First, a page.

I have just completed a trip into the Calvert Ra and back (800 km return from Carnegie Stn - $1.50/Lt) - and in a Subaru, you don't have the option of fitting an extra tank (although I am looking at fitting a 'bag' in the spare wheel well) so we have always carried at least 3 steel 'army' jerry cans inside the car for these longer CSR type trips. Leaks and smell has never been a problem - we fill the cans with a measured 20 Lt and sit them in the sun for a few days before the trip to check for leaks and smell. The seals are replaced if needed.
We fit a false floor to replace the rear seats and the jerrys are strapped down and seperated with old carpet to stop any rubbing. We use a good quality funnel to pour the fuel into the tank - one which will collect water and dirt.
Carrying anything heavy on a roof rack is a no-no!

So carrying fuel inside the car is not the best option but it can be done, and saftely.
AnswerID: 67581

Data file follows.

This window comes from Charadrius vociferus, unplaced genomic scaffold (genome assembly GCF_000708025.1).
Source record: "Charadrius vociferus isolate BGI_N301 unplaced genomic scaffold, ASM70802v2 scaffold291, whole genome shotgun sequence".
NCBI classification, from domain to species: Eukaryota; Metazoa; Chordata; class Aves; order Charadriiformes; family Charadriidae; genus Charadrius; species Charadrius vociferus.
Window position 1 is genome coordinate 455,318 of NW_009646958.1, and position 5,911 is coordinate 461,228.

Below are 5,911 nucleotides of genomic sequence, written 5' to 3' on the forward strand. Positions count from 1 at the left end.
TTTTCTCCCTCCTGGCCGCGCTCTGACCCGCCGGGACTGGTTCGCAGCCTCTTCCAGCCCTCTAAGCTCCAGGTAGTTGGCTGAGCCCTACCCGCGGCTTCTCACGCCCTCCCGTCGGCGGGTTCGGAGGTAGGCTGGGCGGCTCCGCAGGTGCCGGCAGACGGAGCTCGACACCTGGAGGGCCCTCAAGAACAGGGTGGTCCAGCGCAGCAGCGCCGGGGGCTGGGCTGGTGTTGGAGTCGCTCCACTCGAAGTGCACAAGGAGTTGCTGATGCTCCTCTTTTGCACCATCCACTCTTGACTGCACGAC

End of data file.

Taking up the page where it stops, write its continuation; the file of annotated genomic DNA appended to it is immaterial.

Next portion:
Reply By: Diesel Do - Tuesday, Jul 13, 2004 at 17:27

Tuesday, Jul 13, 2004 at 17:27
Hi All,

Previous replies seem to have covered all the options for Sparkie, and I can't think of anything to add, but I've got the same problem and have an idea to overcome it. I'd appreciate your advice - is it looney, dangerous etc..

I traded my td GU on a Xtrail. (don't want to start a debate about pros and cons of that :-)) Now I don't have anywhere near the range that I use to - no surprise. I do tow a boat however, and it has a 95ltr inbuilt fuel tank. My thought is to fill the boat at (say) Pt augusta, and then use an electric fuel pump fitted in the boat and powered from the boat battery to transfer fuel from the boat to the car tank by the side of the road whenever it's needed. Passing the fuel through the boats fuel filter on the way.